A new investigation reveals that some wines and beers out in the market have been detected with hints of an agricultural chemical used for killing weeds. The chemical mentioned in the report is called glyphosate, which has been initially connected with cancer despite some scientists who claim that there is insufficient evidence. Scientists have gathered 20 types of wine and beer for lab testing, including big name brands such as Budweiser, Coors, and Sutter Home. The levels of glyphosate discovered were much lower in these products versus earlier tests of various food products. There’s a gradual increase of foods that have a modicum of the chemical known for being used in the production of a weed killer.
In 2018, The EWG (Environmental Working Group), a non-profit org, made tests on brands such as Kellogg’s, Quaker, and General Mills items such as Cheerios, and Lucky Charms, and found glyphosate in them. It’s arguably the world’s most popular agricultural pesticide. After that, a new study showed many beer brands and wines in the market to have glyphosate, which some scientists claim can cause cancer.
A judge ruled in favor of a complainant in August 2018, who accused Roundup, a known herbicide made by Monsanto (now consolidated with Bayer), of causing his cancer. The product contains glyphosate as an ingredient. The court made the company pay $289 million as a damage settlement. (the damages were later on cut down to $78.6 million). The complainant, a groundskeeper, is just among many plaintiffs who have stepped forward with identical claims. As these court cases advance, scientists continue to study how ingesting foods that contain traces of glyphosate could put people at risk.
Twenty alcoholic beverages were tested in February by the US PIRG (US Public Interest Research Group) and they’ve discovered 19 of the drinks to contain glyphosate. Results also showed that the percentage of the chemical in every bottle differed. This report could give rise to negative consequences for big brands like Coors, Budweiser, and Sutter Home, but it should be noted that it’s the dose of a chemical that makes it lethal.
Does Glyphosate Cause Cancer?
The World Health Organization’s (WHO) International Agency for Research on Cancer published a report that described the herbicide as potentially “carcinogenic in humans”. This has been the main point of concern among consumers. This was further studied by Reuters who they found out that many parts of the published document were edited by IARC, proving it incongruent with its conclusion.
A Harvard professor told the Business Insider that the IARC is a credible institution whose various studies have helped many cancer researchers worldwide. Still, some scientific organizations counter that glyphosate shouldn’t be categorized as carcinogenic. Among the organizations that dissent with IARC’s conclusion is the European Commission, Environmental Protection Agency, Pest Management Regulatory Agency of Canada, and the WHO’s International Program on Chemical Safety; all claiming that glyphosate doesn’t pose as a threat to public health. Glyphosate, just like all other chemicals, can become harmful when taken in excess. But the question now is how much of it is unsafe to ingest.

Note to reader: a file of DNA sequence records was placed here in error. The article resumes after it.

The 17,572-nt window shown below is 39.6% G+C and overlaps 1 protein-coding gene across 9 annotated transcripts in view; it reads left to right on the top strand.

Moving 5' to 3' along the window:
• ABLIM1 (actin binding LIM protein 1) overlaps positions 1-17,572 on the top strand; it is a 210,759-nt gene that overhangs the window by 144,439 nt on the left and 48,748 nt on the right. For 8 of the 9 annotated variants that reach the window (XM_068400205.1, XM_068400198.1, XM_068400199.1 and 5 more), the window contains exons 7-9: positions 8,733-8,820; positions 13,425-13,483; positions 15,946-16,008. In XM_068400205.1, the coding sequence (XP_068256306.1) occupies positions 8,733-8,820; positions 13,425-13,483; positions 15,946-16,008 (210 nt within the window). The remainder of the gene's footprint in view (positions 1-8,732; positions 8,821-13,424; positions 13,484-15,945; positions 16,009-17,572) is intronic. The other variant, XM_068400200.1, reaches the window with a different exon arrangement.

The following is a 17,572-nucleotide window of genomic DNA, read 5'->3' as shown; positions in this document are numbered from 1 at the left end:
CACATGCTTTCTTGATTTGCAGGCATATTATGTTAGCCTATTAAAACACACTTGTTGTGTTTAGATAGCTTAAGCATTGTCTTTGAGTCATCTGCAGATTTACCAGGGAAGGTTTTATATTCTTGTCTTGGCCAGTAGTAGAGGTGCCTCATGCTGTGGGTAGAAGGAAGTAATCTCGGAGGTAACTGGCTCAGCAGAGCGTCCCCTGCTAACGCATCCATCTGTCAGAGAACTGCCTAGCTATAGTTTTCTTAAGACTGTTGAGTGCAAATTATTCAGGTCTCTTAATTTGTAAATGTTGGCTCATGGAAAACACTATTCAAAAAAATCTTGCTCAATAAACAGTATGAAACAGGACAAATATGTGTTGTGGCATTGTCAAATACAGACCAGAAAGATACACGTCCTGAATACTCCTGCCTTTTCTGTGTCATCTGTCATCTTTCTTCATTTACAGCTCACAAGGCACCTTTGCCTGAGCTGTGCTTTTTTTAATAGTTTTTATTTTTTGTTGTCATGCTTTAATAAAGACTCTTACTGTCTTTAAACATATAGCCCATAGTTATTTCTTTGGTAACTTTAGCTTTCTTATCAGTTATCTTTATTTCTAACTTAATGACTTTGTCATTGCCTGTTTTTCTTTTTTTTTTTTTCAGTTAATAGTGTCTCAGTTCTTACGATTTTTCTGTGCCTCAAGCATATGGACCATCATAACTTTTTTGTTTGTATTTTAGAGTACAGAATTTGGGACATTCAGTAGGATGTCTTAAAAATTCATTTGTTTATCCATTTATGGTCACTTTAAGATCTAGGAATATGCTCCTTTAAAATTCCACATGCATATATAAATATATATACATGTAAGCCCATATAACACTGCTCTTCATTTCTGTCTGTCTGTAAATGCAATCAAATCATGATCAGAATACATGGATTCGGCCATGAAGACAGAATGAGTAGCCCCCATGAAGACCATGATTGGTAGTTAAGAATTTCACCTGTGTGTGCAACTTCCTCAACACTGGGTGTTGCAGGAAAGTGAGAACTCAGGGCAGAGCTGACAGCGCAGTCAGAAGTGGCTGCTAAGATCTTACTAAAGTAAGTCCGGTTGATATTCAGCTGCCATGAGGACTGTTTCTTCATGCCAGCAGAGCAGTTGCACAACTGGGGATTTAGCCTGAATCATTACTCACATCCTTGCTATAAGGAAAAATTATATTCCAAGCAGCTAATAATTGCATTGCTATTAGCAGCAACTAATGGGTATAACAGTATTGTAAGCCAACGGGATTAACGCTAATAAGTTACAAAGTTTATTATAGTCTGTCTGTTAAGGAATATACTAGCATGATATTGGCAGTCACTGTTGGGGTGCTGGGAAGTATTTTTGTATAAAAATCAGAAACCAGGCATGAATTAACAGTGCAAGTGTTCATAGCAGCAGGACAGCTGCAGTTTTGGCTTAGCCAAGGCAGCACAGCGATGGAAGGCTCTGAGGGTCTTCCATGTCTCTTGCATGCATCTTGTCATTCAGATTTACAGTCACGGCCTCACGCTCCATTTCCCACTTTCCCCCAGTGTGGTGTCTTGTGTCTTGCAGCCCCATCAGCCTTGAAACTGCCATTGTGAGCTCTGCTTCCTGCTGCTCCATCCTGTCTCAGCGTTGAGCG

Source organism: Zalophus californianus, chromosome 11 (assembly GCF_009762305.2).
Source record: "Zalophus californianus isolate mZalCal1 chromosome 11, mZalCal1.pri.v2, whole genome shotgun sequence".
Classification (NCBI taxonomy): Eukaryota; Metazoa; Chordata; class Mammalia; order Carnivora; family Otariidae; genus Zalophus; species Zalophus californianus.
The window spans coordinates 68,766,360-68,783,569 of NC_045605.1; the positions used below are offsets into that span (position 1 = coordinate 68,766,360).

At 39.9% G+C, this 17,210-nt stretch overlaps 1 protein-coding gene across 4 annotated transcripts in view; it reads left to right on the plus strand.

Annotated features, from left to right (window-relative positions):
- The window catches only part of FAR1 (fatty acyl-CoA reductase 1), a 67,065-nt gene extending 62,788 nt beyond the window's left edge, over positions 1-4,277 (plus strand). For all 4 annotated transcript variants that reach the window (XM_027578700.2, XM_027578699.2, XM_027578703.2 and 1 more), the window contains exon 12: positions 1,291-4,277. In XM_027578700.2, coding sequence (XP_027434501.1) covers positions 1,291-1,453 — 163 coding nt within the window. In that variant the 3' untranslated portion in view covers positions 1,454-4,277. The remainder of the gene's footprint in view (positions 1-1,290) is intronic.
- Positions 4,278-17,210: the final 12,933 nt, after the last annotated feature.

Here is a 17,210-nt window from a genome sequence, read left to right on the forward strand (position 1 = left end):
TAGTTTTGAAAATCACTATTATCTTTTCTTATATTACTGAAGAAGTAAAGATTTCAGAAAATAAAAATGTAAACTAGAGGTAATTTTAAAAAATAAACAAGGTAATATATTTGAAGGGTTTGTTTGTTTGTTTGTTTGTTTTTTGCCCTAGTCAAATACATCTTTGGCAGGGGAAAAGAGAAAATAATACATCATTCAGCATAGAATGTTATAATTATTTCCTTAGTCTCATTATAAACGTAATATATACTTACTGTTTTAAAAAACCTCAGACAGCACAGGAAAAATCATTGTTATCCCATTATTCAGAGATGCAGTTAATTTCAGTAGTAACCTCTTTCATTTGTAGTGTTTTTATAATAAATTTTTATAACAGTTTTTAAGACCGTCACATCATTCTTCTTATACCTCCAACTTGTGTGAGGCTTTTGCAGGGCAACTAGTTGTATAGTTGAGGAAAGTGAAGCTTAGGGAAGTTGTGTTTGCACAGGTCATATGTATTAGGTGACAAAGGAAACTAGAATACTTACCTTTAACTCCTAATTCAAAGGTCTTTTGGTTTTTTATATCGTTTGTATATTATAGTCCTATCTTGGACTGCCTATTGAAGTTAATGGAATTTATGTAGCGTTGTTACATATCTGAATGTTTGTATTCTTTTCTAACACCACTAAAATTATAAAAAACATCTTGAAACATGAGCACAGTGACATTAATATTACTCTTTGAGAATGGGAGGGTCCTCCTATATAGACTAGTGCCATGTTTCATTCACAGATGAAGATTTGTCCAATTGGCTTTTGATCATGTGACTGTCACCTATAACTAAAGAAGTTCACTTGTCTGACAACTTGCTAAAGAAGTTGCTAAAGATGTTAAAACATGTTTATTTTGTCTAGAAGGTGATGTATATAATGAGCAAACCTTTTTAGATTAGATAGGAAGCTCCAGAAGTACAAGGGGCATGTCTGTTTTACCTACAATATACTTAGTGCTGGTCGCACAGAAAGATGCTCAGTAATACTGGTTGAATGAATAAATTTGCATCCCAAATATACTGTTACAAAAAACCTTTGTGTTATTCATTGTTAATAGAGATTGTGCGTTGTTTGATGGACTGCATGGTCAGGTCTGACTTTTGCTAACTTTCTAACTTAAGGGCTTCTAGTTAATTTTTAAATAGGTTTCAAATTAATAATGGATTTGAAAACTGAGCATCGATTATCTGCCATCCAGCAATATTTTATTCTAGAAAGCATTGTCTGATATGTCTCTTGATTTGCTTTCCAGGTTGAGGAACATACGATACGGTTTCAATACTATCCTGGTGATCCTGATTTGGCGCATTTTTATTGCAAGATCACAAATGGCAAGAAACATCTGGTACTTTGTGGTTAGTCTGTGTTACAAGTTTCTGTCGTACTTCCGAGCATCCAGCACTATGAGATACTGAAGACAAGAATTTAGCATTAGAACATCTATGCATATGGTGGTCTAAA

The EPA cites that for an adult weighing 154 lbs, 140 mg taken daily is considered harmless; further stating that the limits of the chemical vary depending on the food. This limit is higher than what was set by the Environment Working Group that says we shouldn’t consume more than 0.01 mg of glyphosate per day. This quantity of consumption translates to a one in a million chance of developing cancer in children, and the risk drops much more among adults. The Journal of Epidemiology and Public Health ran a story in 2017 that called for the EPA’s need to update its findings. They discovered sufficient evidence that proved EPA’s standards for safety against glyphosate were outdated and might be inefficient in protecting the public health as well as the environment.
What About Beer and Wine
New studies have concluded that wine and beer contain much smaller hints of glyphosate compared to the cereals, overnight oats, and cookies tested by the EWG. So far, in the tests conducted by the US PIRG, Sutter Home merlot came up on top of the list for having the most amount of glyphosate, which is merely over 50 parts/billion. In comparison to other products, Quaker Overnight Oats have more than 1,000 parts/billion, which is about twenty times more glyphosate.
Bayer’s toxicologist spoke with USA Today and said that an adult weighing 125 lbs would have to ingest 308 gallons of wine (Sutter Home merlot) every day for the rest of one’s life to ultimately reach the limit set by the EPA. Other wine brands have lower contents of the chemical such as Beringer Estates Moscato and Barefoot Cabernet Sauvignon. Beers like Budweiser, Miller Lite, Corona Extra, Heineken, Guinness Draught, and Coors light, were found to have even lesser traces of it.
One of the primary issues with glyphosate content in Quaker Oats products and Cheerios is that these food items are often eaten by kids. A report by the US PIRG reveals that drinks for adults have even smaller levels of glyphosate. Those who prepared the report noted that their discoveries weren’t dangerous. Further studies could help them come up with new safety issues. For now, they say that it is enough that consumers should be well informed of the minimal risk attached to taking in glyphosate in wine and beer.